After Sunday's game was over, cornerback Jalen Ramsey sounded off about the offense's shortcomings.
McVay said that he didn't know exactly what will be different, but that "everything's got to be up for debate" as the team tries to salvage its season.
"We're gonna stay connected throughout this," McVay told Sarah Barshop of ESPN.com. "But we do have to be able to look inward and figure out what are some of the solutions, changes, adjustments, different things that we have to do to be able to get different results and different production from our offense. ... As coaches we're responsible for identifying the problems and trying to provide solutions, and then the player's job to be able to go execute and be able to get it done. I have to be able to do my part first and foremost for them to be able to do theirs.
"And that's where you always look at. You want to look inward first."
Los Angeles' running game remains inept, ranking 31st in the league with a meager 68.4 yards per game.
Cam Akers gained 3 yards on five carries at Tampa Bay in his return from a three-week absence following a spat with the coaching staff. Darrell Henderson has played better, but he rarely has any space behind that offensive line.
Matthew Stafford grades out poorly in some analysis metrics, yet he's completing a career-high 68.4 percent of his throws despite getting sacked 28 times -- only two fewer than in all of the 2021 regular season. He's also thrown just three interceptions in the last six games after throwing five in the first two games.
His connection with Robinson is even improving, although not quickly enough to make a difference.
Of sudden concern, however: McVay announced on Wednesday that Stafford is in the concussion protocol; I'll have more on this via Late-Breaking Update as the week progresses. ...
Meanwhile, Van Jefferson, the Rams' 21-game starter and No. 3 wideout last season, has yet to make his first catch.
Jefferson had knee surgery early in training camp and returned two games ago, but he still hasn't had the ball in his hands despite five targets at Tampa Bay. The Rams' overall lack of playmaking behind Kupp has been a nightmare.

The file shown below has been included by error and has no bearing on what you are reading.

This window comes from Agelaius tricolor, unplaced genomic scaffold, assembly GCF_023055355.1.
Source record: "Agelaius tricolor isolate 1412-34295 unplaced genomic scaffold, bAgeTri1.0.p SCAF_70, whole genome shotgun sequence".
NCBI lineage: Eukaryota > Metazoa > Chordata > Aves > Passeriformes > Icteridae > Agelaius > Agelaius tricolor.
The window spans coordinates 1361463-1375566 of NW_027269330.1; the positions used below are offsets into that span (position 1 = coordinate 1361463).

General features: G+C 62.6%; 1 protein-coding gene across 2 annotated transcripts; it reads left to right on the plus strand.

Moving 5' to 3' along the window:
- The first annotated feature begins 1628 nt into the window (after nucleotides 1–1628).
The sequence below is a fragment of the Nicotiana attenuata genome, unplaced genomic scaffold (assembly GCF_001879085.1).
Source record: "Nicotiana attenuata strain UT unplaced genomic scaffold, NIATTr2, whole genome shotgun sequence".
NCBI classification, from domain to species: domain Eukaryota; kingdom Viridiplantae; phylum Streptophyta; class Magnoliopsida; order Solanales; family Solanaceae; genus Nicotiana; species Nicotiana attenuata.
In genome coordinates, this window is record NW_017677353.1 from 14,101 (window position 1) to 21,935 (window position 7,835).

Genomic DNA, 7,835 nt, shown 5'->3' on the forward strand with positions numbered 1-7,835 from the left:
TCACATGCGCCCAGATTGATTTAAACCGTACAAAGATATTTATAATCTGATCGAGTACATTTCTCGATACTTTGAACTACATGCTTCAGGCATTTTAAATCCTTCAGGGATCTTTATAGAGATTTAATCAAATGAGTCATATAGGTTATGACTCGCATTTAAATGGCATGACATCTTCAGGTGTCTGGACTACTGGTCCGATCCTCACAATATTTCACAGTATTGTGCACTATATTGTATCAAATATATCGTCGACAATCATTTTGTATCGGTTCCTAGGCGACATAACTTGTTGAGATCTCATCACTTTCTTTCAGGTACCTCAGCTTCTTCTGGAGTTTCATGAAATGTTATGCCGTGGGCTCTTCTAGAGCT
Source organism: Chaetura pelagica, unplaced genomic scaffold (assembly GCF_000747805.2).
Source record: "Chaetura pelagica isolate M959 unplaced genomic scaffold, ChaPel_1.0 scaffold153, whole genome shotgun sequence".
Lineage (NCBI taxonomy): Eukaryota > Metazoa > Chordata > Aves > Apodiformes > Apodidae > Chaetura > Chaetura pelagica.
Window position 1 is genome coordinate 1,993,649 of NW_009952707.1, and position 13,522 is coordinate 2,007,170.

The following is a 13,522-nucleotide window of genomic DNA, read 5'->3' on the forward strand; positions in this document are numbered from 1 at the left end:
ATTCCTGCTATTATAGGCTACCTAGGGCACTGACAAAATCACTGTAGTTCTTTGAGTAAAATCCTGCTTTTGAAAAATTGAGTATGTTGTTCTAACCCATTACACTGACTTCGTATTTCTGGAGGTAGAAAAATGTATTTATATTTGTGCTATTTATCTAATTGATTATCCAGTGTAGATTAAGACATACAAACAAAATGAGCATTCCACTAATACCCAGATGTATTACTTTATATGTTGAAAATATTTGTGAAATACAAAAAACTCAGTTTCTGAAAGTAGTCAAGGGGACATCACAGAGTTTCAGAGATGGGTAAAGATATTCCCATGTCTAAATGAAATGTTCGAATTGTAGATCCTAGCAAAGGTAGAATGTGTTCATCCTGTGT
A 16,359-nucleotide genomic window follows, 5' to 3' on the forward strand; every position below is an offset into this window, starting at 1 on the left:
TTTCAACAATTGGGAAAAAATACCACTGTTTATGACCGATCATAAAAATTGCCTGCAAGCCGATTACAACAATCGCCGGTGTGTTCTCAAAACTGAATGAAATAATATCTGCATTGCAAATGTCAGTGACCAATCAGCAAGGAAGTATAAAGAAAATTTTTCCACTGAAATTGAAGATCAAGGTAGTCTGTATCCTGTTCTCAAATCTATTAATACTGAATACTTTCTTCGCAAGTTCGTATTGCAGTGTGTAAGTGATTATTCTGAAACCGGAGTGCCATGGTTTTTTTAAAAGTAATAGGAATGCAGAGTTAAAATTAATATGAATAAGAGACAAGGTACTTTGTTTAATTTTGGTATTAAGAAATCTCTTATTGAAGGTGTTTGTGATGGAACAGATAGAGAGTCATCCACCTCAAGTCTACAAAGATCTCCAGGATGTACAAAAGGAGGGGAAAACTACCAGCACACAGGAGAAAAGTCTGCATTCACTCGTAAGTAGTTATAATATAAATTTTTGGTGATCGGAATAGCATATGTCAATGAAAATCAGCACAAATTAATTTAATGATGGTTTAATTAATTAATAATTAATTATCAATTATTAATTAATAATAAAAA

Tight end Tyler Higbee failed to catch his lone target in Tampa.
As NBCSportsEdge.com notes, after playing over 95 percent of the snaps Weeks 1-5, Higbee's playing time has been nose-diving in recent weeks. And now he has his first catchless game of the year after at least being a reliable source of catches in PPR formats prior to Week 6. ...
Fortunately, as Associated Press sports writer Greg Beacham notes, every aspect of coordinator Raheem Morris' defense has been largely solid despite a thin secondary. The Rams are eighth in the NFL with just 312.4 yards allowed per game, playing particularly well against the run, and linebacker Bobby Wagner's arrival has been a boost in several aspects of the game.
The Rams are still clearly in the playoff race, but the second half of the season is a gut check for McVay, who spoke both openly and privately about burnout and possible retirement in the past year. The Rams will find out in the next month whether their in-demand coach has the determination to dig in and truly fix the Rams' problems.
After January, the spotlight shifts to GM Les Snead, who must figure out how to restock the Rams' roster with his limited draft resources and cap space.
Next up, the Rams host the Cardinals on Sunday. ...
You can access complete stats for the Rams Week 9 game via our exclusive Fantasy BoxScore.
QBs: Matthew Stafford, Carson Wentz, Stetson Bennett
RBs: Kyren Williams, Royce Freeman, Zach Evans, Ronnie Rivers
WRs: Cooper Kupp, Puka Nacua, Tutu Atwell, Ben Skowronek, Demarcus Robinson
TEs: Tyler Higbee, Brycen Hopkins, Hunter Long, Davis Allen
Miami DolphinsCompiled by FootballDiehards Editor Bob Harris | Updated 8 November 2022
A lot of people were shocked when Tyreek Hill, only a few months into his Dolphins tenure, called Tua Tagovailoa the "most accurate" quarterback in the NFL.
As Associated Press sports writer Alanis Thames suggested, maybe he was on to something.
At the midway point of the season, the highly critiqued Tagovailoa leads the league in several passing categories, despite missing two games, and has steered the Dolphins to a 6-3 record.